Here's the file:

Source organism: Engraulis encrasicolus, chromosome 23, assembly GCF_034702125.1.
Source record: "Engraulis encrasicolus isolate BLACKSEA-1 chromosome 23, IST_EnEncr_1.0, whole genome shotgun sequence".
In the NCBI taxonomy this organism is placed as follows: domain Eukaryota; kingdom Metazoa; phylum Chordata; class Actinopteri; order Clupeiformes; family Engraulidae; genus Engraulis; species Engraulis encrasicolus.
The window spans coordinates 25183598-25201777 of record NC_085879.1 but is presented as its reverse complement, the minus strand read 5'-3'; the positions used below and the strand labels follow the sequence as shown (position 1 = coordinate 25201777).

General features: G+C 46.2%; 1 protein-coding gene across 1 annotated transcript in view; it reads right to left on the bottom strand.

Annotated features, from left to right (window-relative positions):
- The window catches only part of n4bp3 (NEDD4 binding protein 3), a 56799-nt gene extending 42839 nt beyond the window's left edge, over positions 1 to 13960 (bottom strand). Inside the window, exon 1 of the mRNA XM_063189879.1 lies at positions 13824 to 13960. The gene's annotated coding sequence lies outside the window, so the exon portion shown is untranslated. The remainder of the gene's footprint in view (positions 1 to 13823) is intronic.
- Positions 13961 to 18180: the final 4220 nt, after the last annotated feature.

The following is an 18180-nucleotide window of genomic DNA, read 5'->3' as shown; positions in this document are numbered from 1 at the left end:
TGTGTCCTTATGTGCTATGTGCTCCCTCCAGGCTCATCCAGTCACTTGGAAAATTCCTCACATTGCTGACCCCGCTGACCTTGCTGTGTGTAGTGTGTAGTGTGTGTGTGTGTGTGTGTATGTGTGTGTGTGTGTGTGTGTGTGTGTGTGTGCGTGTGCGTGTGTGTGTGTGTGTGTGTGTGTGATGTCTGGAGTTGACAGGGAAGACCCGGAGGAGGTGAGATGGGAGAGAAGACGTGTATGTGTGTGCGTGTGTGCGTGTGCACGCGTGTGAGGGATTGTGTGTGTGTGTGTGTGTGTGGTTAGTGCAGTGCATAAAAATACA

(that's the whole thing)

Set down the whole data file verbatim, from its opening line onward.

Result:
Source organism: Engraulis encrasicolus, chromosome 23, assembly GCF_034702125.1.
Source record: "Engraulis encrasicolus isolate BLACKSEA-1 chromosome 23, IST_EnEncr_1.0, whole genome shotgun sequence".
In the NCBI taxonomy this organism is placed as follows: domain Eukaryota; kingdom Metazoa; phylum Chordata; class Actinopteri; order Clupeiformes; family Engraulidae; genus Engraulis; species Engraulis encrasicolus.
The window spans coordinates 25183598-25201777 of record NC_085879.1 but is presented as its reverse complement, the minus strand read 5'-3'; the positions used below and the strand labels follow the sequence as shown (position 1 = coordinate 25201777).

General features: G+C 46.2%; 1 protein-coding gene across 1 annotated transcript in view; it reads right to left on the bottom strand.

Annotated features, from left to right (window-relative positions):
- The window catches only part of n4bp3 (NEDD4 binding protein 3), a 56799-nt gene extending 42839 nt beyond the window's left edge, over positions 1 to 13960 (bottom strand). Inside the window, exon 1 of the mRNA XM_063189879.1 lies at positions 13824 to 13960. The gene's annotated coding sequence lies outside the window, so the exon portion shown is untranslated. The remainder of the gene's footprint in view (positions 1 to 13823) is intronic.
- Positions 13961 to 18180: the final 4220 nt, after the last annotated feature.

The following is an 18180-nucleotide window of genomic DNA, read 5'->3' as shown; positions in this document are numbered from 1 at the left end:
TGTGTCCTTATGTGCTATGTGCTCCCTCCAGGCTCATCCAGTCACTTGGAAAATTCCTCACATTGCTGACCCCGCTGACCTTGCTGTGTGTAGTGTGTAGTGTGTGTGTGTGTGTGTGTATGTGTGTGTGTGTGTGTGTGTGTGTGTGTGTGCGTGTGCGTGTGTGTGTGTGTGTGTGTGTGTGATGTCTGGAGTTGACAGGGAAGACCCGGAGGAGGTGAGATGGGAGAGAAGACGTGTATGTGTGTGCGTGTGTGCGTGTGCACGCGTGTGAGGGATTGTGTGTGTGTGTGTGTGTGTGGTTAGTGCAGTGCATAAAAATACA